Excluding gasoline, the CPI rose 6.3% year over year in May, after a 5.8% increase in April. Price pressures continued to be broad-based, pinching the pocketbooks of Canadians and, in some cases affecting their ability to meet day-to-day expenses.

The acceleration in May was mainly due to higher gasoline prices, which rose 12.0% compared with April 2022 (-0.7%). Higher service prices, such as hotels and restaurants, also contributed to the increase. Food prices and shelter costs remained elevated in May as price growth was unchanged year-over-year.

Monthly, the CPI rose 1.4% in May, following a 0.6% increase in April. On a seasonally adjusted monthly basis, the CPI was up 1.1%, the fastest pace since the introduction of the series in 1992.

Wage data from the Labour Force Survey found that average hourly wages rose 3.9% year over year in May, meaning that, on average, prices rose faster than wages in the previous 12 months.

Energy prices rose 34.8% on a year-over-year basis in May, driven primarily by the most significant one-month price increase since January 2003. Compared with May 2021, consumers paid 48.0% more for gasoline in May, stemming from high crude oil prices, which also resulted in higher fuel prices (+95.1%).

Crude oil prices rose in May due to supply uncertainty amid Russia’s invasion of Ukraine, as well as higher demand as travel continued to grow in response to eased COVID-19 restrictions.

Grocery prices remained elevated in May as prices for food purchased from stores rose 9.7%, matching the gain in April. With price increases across nearly all food products, Canadians reported food as the area in which they were most affected by rising prices. Supply chain disruptions and higher transportation and input costs continued to put upward pressure on prices.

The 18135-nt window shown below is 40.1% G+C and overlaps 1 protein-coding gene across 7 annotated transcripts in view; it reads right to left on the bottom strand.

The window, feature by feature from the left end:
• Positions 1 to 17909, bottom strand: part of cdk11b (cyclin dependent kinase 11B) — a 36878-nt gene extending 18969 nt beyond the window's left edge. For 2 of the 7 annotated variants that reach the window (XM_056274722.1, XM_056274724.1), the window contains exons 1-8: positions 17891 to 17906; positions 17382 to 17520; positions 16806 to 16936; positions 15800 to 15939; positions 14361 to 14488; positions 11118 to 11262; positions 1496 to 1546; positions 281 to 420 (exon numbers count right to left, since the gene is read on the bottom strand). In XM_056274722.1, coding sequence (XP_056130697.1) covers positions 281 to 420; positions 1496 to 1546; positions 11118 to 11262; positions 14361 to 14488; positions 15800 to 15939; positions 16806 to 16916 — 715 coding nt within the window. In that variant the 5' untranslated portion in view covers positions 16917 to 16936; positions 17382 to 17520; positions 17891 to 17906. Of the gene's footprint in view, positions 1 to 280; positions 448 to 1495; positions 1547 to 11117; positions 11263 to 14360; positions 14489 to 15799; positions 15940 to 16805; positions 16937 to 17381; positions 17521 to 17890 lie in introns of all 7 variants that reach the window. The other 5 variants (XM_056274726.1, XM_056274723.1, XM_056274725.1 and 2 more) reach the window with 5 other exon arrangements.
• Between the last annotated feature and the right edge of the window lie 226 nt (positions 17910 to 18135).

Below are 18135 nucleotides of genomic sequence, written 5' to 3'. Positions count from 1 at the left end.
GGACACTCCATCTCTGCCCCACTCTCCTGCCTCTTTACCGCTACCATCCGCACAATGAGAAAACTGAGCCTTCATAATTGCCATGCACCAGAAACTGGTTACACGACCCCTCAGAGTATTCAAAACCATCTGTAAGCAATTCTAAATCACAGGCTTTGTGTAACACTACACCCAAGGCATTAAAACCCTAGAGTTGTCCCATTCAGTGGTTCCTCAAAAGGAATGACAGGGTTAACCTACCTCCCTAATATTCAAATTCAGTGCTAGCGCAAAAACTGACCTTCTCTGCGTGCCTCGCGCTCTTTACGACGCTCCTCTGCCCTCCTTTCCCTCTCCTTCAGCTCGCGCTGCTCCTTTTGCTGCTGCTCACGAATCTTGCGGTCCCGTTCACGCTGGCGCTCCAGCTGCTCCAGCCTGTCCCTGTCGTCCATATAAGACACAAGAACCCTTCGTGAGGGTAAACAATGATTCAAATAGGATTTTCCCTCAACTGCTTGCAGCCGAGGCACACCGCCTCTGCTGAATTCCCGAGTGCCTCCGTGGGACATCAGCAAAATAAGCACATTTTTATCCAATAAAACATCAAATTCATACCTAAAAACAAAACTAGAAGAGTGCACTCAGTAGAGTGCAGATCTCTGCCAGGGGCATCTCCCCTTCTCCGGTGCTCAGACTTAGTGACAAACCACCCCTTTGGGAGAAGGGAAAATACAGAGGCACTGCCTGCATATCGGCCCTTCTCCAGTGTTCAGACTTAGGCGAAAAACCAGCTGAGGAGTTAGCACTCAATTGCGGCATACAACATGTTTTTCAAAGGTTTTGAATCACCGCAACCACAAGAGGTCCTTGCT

In May, shelter costs rose 7.4% year over year, matching the increase in April. Year over year, homeowners’ replacement costs rose to a lesser extent in May (+11.1%) compared with April (+13.0%), as prices for new homes showed signs of cooling.

Although prices for mortgage interest costs continued to decrease on a year-over-year basis, prices fell less in May (-2.7%) compared with April (-4.4%), putting upward pressure on the headline CPI.


Bottom Line

All central banks worldwide (except Japan) face much more than expected inflation. Today’s 7.7% inflation report for May increases the urgency for the Bank of Canada to quickly withdraw stimulus from an overheating economy for fear of price pressures becoming entrenched in inflation expectations and the economy. Tapping on the brakes isn’t good enough. As a result the Bank must expedite the return to a neutral level of interest rates, which likely means the top of the neutral range at 3% for the overnight rate. It currently stands at only 1.5%.

We expect a 75 basis point hike on July 13, bringing the policy rate up to 2.25%. Markets are currently predicting that rate to go to 3.5% by yearend. That might well be too high, but right now, the Bank needs to prove its inflation-fighting credibility, even if it drives the economy into recession. As a result, it will continue to slow the housing market, reversing some of the 50% increase in national home prices over the past three years.

According to Bloomberg News, Senior Deputy Governor Carolyn Rogers was asked today about the possibility of a ‘super-sized’ move. She said, “We’ve been clear all along the economy is in excess demand, inflation is too high, rates need to go up. We’ll get it there.” Suggesting the possibility of an even larger than 75 bp rate hike.

The 7.7% annual reading may not even represent the peak, given that gasoline prices have picked up further in June.

The full range of core inflation measures surged in May, suggesting that price pressures go well beyond food and energy. The chart above shows that the Bank of Canada has consistently underestimated inflation. So have other central banks. They are bringing out the big guns now, and the housing market will always take the biggest hit.


Please Note: The source of this article is from SherryCooper.com/category/articles/

Canadian Inflation Shows No Signs Of Abating

General Mark Goode 18 May


Inflation at 6.8% is unmitigated bad news. The Bank of Canada looks flat-footed again, having forecast that Inflation would be at least a full percentage point lower by now. What’s worse, inflation looks likely to rise again this month given the surge in gasoline prices from April to May.